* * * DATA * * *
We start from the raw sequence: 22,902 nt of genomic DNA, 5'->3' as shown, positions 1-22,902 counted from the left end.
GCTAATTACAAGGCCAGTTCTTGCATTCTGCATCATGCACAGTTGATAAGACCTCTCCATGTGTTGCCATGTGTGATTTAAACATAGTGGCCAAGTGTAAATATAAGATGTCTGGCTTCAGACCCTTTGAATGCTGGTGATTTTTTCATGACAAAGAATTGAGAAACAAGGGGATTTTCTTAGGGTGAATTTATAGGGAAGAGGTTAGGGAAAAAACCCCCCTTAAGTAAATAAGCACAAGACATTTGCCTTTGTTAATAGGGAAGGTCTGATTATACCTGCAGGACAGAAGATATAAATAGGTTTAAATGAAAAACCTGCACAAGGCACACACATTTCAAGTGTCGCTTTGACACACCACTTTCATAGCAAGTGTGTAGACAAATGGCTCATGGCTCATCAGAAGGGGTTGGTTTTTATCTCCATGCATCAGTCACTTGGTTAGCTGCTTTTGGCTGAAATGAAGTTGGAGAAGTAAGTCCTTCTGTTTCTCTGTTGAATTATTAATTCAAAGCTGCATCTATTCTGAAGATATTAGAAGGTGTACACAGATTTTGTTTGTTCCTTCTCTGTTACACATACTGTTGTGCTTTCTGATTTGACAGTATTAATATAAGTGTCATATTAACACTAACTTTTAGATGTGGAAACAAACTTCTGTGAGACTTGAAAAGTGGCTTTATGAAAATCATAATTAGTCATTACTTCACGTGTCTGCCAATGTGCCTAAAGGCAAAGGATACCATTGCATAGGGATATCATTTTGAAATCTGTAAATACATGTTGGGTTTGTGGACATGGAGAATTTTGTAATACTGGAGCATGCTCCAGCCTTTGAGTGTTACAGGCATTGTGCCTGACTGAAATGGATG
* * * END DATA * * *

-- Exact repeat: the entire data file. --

We start from the raw sequence: 22,902 nt of genomic DNA, 5'->3' as shown, positions 1-22,902 counted from the left end.
GCTAATTACAAGGCCAGTTCTTGCATTCTGCATCATGCACAGTTGATAAGACCTCTCCATGTGTTGCCATGTGTGATTTAAACATAGTGGCCAAGTGTAAATATAAGATGTCTGGCTTCAGACCCTTTGAATGCTGGTGATTTTTTCATGACAAAGAATTGAGAAACAAGGGGATTTTCTTAGGGTGAATTTATAGGGAAGAGGTTAGGGAAAAAACCCCCCTTAAGTAAATAAGCACAAGACATTTGCCTTTGTTAATAGGGAAGGTCTGATTATACCTGCAGGACAGAAGATATAAATAGGTTTAAATGAAAAACCTGCACAAGGCACACACATTTCAAGTGTCGCTTTGACACACCACTTTCATAGCAAGTGTGTAGACAAATGGCTCATGGCTCATCAGAAGGGGTTGGTTTTTATCTCCATGCATCAGTCACTTGGTTAGCTGCTTTTGGCTGAAATGAAGTTGGAGAAGTAAGTCCTTCTGTTTCTCTGTTGAATTATTAATTCAAAGCTGCATCTATTCTGAAGATATTAGAAGGTGTACACAGATTTTGTTTGTTCCTTCTCTGTTACACATACTGTTGTGCTTTCTGATTTGACAGTATTAATATAAGTGTCATATTAACACTAACTTTTAGATGTGGAAACAAACTTCTGTGAGACTTGAAAAGTGGCTTTATGAAAATCATAATTAGTCATTACTTCACGTGTCTGCCAATGTGCCTAAAGGCAAAGGATACCATTGCATAGGGATATCATTTTGAAATCTGTAAATACATGTTGGGTTTGTGGACATGGAGAATTTTGTAATACTGGAGCATGCTCCAGCCTTTGAGTGTTACAGGCATTGTGCCTGACTGAAATGGATG